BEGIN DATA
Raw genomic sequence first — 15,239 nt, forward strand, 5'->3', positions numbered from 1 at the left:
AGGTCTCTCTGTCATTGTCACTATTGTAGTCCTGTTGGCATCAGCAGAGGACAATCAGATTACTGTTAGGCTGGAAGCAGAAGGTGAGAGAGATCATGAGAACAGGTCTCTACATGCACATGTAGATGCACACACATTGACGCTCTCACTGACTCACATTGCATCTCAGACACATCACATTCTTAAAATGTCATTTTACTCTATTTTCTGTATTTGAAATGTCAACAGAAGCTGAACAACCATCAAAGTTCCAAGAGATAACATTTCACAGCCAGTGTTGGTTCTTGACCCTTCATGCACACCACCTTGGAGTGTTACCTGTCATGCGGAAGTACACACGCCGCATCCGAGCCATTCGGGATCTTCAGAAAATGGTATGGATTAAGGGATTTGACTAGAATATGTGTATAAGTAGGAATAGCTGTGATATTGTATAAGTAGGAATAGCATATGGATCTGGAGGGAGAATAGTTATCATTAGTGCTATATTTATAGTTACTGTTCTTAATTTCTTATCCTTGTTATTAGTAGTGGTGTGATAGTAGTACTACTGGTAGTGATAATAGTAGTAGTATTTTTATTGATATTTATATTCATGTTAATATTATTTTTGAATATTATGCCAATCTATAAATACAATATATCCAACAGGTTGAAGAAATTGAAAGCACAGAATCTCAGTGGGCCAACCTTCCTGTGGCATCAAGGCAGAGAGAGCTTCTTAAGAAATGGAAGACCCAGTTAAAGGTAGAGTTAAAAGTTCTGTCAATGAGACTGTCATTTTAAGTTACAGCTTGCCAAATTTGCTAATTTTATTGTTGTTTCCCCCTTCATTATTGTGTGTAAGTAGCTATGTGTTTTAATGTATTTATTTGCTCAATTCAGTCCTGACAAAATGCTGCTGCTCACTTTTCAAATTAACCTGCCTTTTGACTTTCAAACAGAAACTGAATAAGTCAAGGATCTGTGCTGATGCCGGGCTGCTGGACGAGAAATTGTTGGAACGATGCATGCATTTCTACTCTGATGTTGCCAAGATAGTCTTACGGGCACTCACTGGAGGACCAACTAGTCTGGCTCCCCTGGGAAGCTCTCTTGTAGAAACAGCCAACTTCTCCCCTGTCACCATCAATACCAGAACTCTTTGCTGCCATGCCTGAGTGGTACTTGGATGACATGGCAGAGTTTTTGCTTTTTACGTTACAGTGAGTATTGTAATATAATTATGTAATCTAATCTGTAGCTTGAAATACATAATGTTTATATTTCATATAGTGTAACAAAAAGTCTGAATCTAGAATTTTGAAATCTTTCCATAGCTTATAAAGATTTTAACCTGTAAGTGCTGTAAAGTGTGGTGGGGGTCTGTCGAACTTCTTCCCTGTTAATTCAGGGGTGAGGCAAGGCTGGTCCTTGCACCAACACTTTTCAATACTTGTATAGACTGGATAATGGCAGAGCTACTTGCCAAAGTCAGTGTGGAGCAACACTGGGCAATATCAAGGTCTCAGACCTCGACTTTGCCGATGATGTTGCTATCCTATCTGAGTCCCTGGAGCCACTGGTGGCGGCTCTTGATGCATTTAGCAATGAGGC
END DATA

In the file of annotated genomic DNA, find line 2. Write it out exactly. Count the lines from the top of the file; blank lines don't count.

AGGTCTCTCTGTCATTGTCACTATTGTAGTCCTGTTGGCATCAGCAGAGGACAATCAGATTACTGTTAGGCTGGAAGCAGAAGGTGAGAGAGATCATGAGAACAGGTCTCTACATGCACATGTAGATGCACACACATTGACGCTCTCACTGACTCACATTGCATCTCAGACACATCACATTCTTAAAATGTCATTTTACTCTATTTTCTGTATTTGAAATGTCAACAGAAGCTGAACAACCATCAAAGTTCCAAGAGATAACATTTCACAGCCAGTGTTGGTTCTTGACCCTTCATGCACACCACCTTGGAGTGTTACCTGTCATGCGGAAGTACACACGCCGCATCCGAGCCATTCGGGATCTTCAGAAAATGGTATGGATTAAGGGATTTGACTAGAATATGTGTATAAGTAGGAATAGCTGTGATATTGTATAAGTAGGAATAGCATATGGATCTGGAGGGAGAATAGTTATCATTAGTGCTATATTTATAGTTACTGTTCTTAATTTCTTATCCTTGTTATTAGTAGTGGTGTGATAGTAGTACTACTGGTAGTGATAATAGTAGTAGTATTTTTATTGATATTTATATTCATGTTAATATTATTTTTGAATATTATGCCAATCTATAAATACAATATATCCAACAGGTTGAAGAAATTGAAAGCACAGAATCTCAGTGGGCCAACCTTCCTGTGGCATCAAGGCAGAGAGAGCTTCTTAAGAAATGGAAGACCCAGTTAAAGGTAGAGTTAAAAGTTCTGTCAATGAGACTGTCATTTTAAGTTACAGCTTGCCAAATTTGCTAATTTTATTGTTGTTTCCCCCTTCATTATTGTGTGTAAGTAGCTATGTGTTTTAATGTATTTATTTGCTCAATTCAGTCCTGACAAAATGCTGCTGCTCACTTTTCAAATTAACCTGCCTTTTGACTTTCAAACAGAAACTGAATAAGTCAAGGATCTGTGCTGATGCCGGGCTGCTGGACGAGAAATTGTTGGAACGATGCATGCATTTCTACTCTGATGTTGCCAAGATAGTCTTACGGGCACTCACTGGAGGACCAACTAGTCTGGCTCCCCTGGGAAGCTCTCTTGTAGAAACAGCCAACTTCTCCCCTGTCACCATCAATACCAGAACTCTTTGCTGCCATGCCTGAGTGGTACTTGGATGACATGGCAGAGTTTTTGCTTTTTACGTTACAGTGAGTATTGTAATATAATTATGTAATCTAATCTGTAGCTTGAAATACATAATGTTTATATTTCATATAGTGTAACAAAAAGTCTGAATCTAGAATTTTGAAATCTTTCCATAGCTTATAAAGATTTTAACCTGTAAGTGCTGTAAAGTGTGGTGGGGGTCTGTCGAACTTCTTCCCTGTTAATTCAGGGGTGAGGCAAGGCTGGTCCTTGCACCAACACTTTTCAATACTTGTATAGACTGGATAATGGCAGAGCTACTTGCCAAAGTCAGTGTGGAGCAACACTGGGCAATATCAAGGTCTCAGACCTCGACTTTGCCGATGATGTTGCTATCCTATCTGAGTCCCTGGAGCCACTGGTGGCGGCTCTTGATGCATTTAGCAATGAGGC